Color psychology is a field of marketing that doesn’t get talked about enough–but it’s around us all the time, in the five thousand messages we get sent to our brains each day. And though you may not be aware of it, your brain has automatic emotional reactions to the colors you perceive in the world–and there’s nothing you can do about it.

So when it comes to the business of marketing and advertising, there enormous considerations for how you develop your brand, from what colors you use in your logo, to how you utilize colors on your website. Marketers have known about the significant effects and benefits of strategic color use for a long time, and have been taking advantage of this fact in every piece of marketing material they release. In this article, we’re going to look at how color affects people psychologically and emotionally, and some of the best ways to use color when designing your brand and marketing collateral.

Mandel Marketing, in fact, uses specific shades of green and blue in all of our materials (though we’re not telling why).

The Power of Color

First off, let’s look at what color is, and what it does. Your brain perceives color when certain wavelengths of light bounce off an object and enter the human eye. Higher wavelengths are blues and purples, while lower wavelengths are red. Outside of this range, however, the light can’t be seen (thus, infrared light is lower wavelength than red, and ultraviolet light is too high). Ironically, the “color” you perceive an object to be isn’t actually innate to the it; rather, it’s the wavelength that is not absorbed by the object that you see.

In any case, we know that different colors affect people’s moods and emotions in different ways, and there have been countless interpretations and applications throughout history. In alternative medicine, for example, the color blue is associated with pain relief, while yellow is purifying. Red stimulates the body and blood flow, while orange can provide energy.

Assessing Different Colors in Marketing

But when it comes to marketing and business, color psychology has a much more specific intention, and that’s to gain people’s attention and encourage them to consider purchasing a product. While we could write an entire book on the subject, here’s a brief outline of what some colors invoke in viewers:

  • Black: luxury sophistication, power, elegance
  • White: innocence, minimalism, simplicity, purity
  • Green: calm, nature, soothing, relaxation, harmony, as well as money
  • Orange: vitality, enthusiasm, energy, youthfulness, creativity
  • Pink: romance, play, femininity, sensitivity, tenderness
  • Red: love, passion, heat, and energy, but also danger
  • Yellow: happiness, hope, joy, smiles, sunlight
  • Brown: nature, genuineness, warmth, honesty, wholesomeness, stability
  • Purple: creativity mystery, spirituality, luxury, royalty
  • Blue: calm, serenity, coolness, as well as power (and sadness, if you want that kind of thing)
  • Grey: professionalism, formality, conservative, maturity, responsibility
  • Turquoise: communication, freshness and vitality, water, and compassion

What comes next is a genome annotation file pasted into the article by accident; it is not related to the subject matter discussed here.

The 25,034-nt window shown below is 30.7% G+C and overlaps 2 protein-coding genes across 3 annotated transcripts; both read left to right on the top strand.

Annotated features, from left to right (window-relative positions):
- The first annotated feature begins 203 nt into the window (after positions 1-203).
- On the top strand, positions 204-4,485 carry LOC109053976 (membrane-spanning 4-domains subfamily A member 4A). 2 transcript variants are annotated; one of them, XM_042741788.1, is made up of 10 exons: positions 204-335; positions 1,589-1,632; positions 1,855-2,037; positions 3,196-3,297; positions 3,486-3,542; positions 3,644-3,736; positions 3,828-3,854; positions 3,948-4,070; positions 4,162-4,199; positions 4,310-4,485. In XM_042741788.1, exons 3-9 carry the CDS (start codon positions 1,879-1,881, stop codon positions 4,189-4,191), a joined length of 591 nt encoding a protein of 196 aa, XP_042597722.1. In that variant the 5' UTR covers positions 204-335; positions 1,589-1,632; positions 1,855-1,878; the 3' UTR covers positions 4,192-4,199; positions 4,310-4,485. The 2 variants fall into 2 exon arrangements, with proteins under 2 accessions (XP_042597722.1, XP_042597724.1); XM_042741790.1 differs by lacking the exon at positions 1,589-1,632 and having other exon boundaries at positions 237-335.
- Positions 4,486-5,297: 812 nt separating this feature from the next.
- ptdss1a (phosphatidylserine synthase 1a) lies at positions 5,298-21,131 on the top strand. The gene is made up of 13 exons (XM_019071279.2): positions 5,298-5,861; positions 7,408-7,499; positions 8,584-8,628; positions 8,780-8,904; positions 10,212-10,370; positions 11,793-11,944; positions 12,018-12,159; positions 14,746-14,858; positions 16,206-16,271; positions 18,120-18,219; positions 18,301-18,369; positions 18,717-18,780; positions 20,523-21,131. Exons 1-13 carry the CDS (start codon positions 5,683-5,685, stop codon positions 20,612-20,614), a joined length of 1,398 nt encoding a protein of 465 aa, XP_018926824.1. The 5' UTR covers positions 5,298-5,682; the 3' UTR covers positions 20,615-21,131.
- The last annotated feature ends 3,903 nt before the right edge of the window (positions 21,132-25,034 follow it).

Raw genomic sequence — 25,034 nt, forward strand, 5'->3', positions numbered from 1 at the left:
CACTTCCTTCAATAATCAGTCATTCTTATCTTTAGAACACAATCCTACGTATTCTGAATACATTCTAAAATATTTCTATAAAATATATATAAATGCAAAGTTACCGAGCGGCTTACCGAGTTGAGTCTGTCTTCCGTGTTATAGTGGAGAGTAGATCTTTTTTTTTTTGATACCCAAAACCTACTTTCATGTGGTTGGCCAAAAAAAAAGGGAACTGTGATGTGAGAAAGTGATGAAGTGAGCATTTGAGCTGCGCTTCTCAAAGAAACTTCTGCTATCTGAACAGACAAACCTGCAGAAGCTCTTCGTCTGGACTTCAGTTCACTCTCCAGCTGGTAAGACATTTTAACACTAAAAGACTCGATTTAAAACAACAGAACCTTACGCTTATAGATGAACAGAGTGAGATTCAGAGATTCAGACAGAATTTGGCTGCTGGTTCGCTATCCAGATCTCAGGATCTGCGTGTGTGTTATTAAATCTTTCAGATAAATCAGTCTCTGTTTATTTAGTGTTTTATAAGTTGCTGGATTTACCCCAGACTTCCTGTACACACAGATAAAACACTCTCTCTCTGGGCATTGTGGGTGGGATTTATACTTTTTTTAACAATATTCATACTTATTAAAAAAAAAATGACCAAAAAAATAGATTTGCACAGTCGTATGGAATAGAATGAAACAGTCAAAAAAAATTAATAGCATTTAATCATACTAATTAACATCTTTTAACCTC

Of all those listed above, blue is perhaps the most popular color in the world, not only for people’s favorite color, but also for business logos. Many of the largest companies in the world use blue in their logo, in fact. On the other hand, brown is not used in logos very much at all (though it does appear selectively, such as in UPS, or A&W Root Beer).

However, the versatility of black makes it the color most often used in graphic design, as it can be combined with any color and still look great.

Using Color In Your Brand Marketing

Based on the information above, you may be tempted to go out and design a bright, multi-hued label for your product—but that’s not necessarily the right approach. Consider carefully what kind of product you have, and the history of the industry: is there typically a lot of color, or is it generally grey and monochromatic? For example, in the late 90s, Apple launched a series of computers with bright colors called the iMac, and it was specifically aimed at youth consumers. It was a far cry from the usual white and grey technology world, and it was a success—but that may not be the right strategy for you.

If your product tends to be conservative and unexciting, maybe just a splash of the right color is enough for your label. That being said, however, you may decide that more color will make your product stand out against the competition.

We do recommend that as you get into the nitty-gritty details of your color project, consider hiring a professional designer or marketing agency (like Mandel Marketing!!) to at least review your logo. They will know about color specifics beyond the scope of this article; for example, the Bezold effect (incidentally, this is an optical illusion where the lightness and darkness of an outline effects how the color inside is perceived).

Making Decisions and Picking Colors

One thing to consider is that color trends come and go, your brand marketing, logo, and color scheme should be something that will last. In the long run, you’ll want to stick with your color and allow it to generate a lasting impact in your consumers’ minds. For example, Coca-Cola is known for red, and, as noted above, mention UPS and you might think of brown, and McDonald’s, well, they don’t call it the “golden” arches for nothing. In the luxury category, too, Tiffany’s has their robin egg blue box, while Christian Louboutin shoes all have a signature bright red sole. These colors signify a certain status, and changing that on a whim might be extremely detrimental to their brand.

No matter what colors you end up choosing, the brainstorm process is crucial and your decisions should be well-thought out. And if you want professional assistance with such an important branding project, reach out to Mandel Marketing today — we’d be happy to help.